I went through this some years ago and it seemed that nothing I proposed or put in place was acceptable. Eventually I learned to go with the flow, support my mother's decisions even if I thought they were foolhardy, and wait for the next health crisis to force the issue. It helped to remind myself that I had scored high in satisfaction despite failing in risk management.
I wish it were that easy. It was 4 or 5 years ago - and the family rallied to help her find a home in Philadelphia - one BIL arranging vacations so he could drive her around to see homes, my husband taking time off work to care for FIL - before flying with him to Philly. Other siblings lining up real estate listings, assisted living communities, etc.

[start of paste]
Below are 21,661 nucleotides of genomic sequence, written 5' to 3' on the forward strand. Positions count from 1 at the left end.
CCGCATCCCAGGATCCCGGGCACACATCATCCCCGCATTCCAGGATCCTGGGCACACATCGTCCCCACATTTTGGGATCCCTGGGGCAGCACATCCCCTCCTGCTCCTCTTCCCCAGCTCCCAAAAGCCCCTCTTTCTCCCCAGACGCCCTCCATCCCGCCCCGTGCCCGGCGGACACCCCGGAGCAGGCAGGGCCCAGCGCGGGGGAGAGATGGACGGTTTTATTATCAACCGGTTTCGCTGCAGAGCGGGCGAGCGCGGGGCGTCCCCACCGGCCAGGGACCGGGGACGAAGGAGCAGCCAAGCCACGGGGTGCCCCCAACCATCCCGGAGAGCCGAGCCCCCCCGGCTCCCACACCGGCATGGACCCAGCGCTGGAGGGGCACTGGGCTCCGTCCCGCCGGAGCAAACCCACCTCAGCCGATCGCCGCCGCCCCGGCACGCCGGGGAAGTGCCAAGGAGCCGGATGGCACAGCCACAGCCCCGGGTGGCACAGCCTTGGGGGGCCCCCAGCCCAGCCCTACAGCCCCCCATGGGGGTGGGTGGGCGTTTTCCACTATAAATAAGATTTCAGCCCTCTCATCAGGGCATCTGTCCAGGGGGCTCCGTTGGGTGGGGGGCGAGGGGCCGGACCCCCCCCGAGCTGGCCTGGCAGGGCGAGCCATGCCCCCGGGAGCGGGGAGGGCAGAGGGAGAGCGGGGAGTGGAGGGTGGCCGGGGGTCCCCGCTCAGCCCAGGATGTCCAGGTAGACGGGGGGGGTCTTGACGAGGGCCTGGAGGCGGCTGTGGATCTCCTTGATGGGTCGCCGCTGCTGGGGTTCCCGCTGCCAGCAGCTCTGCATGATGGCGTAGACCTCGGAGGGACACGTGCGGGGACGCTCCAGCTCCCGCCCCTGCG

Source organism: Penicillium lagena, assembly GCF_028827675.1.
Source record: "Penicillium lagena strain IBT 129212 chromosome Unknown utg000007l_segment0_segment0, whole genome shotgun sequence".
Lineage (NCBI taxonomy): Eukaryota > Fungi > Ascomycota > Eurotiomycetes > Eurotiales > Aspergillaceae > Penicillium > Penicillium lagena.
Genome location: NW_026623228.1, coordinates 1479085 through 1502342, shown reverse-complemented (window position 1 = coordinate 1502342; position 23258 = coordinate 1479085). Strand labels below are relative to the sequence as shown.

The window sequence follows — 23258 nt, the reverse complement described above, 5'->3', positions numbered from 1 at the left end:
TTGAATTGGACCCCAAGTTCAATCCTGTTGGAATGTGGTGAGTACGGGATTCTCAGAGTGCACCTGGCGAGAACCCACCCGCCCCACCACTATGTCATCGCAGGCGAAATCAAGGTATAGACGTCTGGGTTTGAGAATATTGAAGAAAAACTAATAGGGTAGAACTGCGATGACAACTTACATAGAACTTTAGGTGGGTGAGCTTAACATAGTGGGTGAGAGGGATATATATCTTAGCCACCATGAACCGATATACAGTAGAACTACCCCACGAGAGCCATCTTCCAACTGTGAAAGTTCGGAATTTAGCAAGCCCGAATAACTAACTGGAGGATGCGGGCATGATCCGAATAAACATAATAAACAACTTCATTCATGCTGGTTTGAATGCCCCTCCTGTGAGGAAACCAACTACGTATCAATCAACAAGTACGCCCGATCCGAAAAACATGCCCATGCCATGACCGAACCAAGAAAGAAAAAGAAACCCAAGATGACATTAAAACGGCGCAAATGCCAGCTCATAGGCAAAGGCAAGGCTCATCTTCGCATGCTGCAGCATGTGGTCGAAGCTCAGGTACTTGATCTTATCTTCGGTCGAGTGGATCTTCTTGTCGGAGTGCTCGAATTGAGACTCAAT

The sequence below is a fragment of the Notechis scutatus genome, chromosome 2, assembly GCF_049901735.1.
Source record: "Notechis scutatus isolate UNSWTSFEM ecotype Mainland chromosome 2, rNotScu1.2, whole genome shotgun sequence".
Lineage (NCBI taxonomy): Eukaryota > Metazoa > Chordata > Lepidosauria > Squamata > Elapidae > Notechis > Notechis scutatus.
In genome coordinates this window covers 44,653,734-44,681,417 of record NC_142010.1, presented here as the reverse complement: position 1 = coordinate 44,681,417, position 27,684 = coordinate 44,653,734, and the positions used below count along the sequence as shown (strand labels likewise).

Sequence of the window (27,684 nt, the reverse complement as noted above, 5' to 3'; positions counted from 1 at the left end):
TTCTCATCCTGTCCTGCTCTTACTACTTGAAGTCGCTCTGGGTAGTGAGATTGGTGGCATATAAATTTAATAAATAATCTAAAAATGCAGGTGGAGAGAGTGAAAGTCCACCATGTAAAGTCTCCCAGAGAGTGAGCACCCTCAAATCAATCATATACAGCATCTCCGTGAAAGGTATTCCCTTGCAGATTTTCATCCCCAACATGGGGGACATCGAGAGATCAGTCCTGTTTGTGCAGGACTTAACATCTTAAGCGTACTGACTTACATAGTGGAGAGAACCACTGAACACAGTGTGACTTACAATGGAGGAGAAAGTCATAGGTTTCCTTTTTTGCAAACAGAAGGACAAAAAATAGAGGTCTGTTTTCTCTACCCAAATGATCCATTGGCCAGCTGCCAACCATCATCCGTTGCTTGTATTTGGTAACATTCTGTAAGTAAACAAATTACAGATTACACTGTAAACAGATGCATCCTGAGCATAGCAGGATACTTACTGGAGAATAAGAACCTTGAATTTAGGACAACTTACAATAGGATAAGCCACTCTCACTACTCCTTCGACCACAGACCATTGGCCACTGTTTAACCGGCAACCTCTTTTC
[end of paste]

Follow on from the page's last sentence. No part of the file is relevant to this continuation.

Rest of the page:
MIL backed out the THREE times we did this. We tried to get her where she wanted to be - and she sabatoged the attempts.

Now, unfortunately, she isn't compos mentis anymore. My husband has had legal guardianship of her for almost a year because of her increased dementia We are honoring her wish to stay in her own home (in Kentucky) as long as possible - but the end of that is in site. Something she refuses to admit. She can still care for her basic needs (hygiene, feeding herself, etc) with support from my sister in law for groceries, etc, and my husband for bill paying, etc.